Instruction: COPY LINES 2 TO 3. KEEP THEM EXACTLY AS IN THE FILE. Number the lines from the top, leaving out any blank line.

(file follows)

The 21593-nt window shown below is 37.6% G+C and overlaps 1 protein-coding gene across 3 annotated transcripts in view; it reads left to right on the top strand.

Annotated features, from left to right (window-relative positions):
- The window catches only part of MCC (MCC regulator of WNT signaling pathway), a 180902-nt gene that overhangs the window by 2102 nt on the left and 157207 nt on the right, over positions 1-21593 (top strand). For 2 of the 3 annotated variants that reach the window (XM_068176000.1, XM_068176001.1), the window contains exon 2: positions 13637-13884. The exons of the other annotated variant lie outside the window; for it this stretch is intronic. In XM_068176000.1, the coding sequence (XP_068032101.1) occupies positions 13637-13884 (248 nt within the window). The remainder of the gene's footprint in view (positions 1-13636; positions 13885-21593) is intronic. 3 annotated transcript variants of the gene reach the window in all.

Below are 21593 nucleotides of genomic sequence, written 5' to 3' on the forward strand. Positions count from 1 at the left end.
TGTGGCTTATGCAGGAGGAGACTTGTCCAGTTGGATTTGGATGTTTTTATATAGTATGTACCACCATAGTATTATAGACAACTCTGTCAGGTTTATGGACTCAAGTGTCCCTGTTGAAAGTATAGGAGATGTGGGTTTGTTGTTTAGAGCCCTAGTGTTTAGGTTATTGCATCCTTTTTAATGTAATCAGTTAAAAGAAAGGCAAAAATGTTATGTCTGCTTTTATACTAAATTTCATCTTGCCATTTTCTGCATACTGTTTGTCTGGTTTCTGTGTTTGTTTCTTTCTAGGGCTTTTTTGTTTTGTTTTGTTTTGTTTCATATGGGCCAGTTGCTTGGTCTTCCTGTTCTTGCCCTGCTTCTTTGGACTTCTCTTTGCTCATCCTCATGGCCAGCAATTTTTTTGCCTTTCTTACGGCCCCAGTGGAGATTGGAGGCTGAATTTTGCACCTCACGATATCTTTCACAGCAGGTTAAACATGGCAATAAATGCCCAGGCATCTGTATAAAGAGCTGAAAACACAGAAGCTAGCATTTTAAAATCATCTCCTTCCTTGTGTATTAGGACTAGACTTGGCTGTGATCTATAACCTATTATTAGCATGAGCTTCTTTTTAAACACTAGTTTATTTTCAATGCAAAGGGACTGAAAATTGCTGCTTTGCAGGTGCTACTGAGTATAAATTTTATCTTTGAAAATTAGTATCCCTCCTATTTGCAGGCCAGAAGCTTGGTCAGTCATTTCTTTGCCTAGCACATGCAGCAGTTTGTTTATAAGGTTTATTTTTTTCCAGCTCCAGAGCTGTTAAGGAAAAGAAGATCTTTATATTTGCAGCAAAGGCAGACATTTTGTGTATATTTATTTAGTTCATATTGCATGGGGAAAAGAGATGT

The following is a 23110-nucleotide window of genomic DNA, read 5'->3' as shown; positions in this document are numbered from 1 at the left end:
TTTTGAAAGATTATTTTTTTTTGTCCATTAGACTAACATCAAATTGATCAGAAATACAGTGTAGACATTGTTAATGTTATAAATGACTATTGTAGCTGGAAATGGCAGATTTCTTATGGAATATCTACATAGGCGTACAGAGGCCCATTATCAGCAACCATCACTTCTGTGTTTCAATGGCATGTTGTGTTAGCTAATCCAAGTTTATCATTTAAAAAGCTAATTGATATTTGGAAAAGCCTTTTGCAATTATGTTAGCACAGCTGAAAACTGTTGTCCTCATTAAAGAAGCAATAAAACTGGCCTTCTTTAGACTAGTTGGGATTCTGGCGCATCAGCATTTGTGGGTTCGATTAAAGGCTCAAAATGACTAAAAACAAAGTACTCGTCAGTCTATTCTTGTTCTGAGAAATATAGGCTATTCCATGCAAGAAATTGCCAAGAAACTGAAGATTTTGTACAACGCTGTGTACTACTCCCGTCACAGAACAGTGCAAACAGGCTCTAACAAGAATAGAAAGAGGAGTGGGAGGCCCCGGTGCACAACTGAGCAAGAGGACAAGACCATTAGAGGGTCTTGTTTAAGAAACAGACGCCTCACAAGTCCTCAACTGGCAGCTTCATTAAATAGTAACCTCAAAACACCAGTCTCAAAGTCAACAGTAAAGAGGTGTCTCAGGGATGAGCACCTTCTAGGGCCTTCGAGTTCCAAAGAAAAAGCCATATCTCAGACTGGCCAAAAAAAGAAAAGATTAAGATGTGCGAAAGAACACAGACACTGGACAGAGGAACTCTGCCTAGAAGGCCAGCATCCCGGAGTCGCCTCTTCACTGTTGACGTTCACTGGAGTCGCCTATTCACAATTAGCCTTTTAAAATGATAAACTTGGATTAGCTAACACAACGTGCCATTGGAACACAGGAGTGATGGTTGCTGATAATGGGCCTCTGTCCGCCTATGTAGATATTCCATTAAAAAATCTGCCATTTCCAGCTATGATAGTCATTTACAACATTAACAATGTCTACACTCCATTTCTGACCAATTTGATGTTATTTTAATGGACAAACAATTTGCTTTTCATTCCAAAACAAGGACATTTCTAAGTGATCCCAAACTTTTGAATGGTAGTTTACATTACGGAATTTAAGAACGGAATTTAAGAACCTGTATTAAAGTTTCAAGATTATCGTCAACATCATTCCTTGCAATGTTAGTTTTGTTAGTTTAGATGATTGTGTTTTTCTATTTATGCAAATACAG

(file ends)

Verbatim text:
Annotated features, from left to right (window-relative positions):
- The window catches only part of MCC (MCC regulator of WNT signaling pathway), a 180902-nt gene that overhangs the window by 2102 nt on the left and 157207 nt on the right, over positions 1-21593 (top strand). For 2 of the 3 annotated variants that reach the window (XM_068176000.1, XM_068176001.1), the window contains exon 2: positions 13637-13884. The exons of the other annotated variant lie outside the window; for it this stretch is intronic. In XM_068176000.1, the coding sequence (XP_068032101.1) occupies positions 13637-13884 (248 nt within the window). The remainder of the gene's footprint in view (positions 1-13636; positions 13885-21593) is intronic. 3 annotated transcript variants of the gene reach the window in all.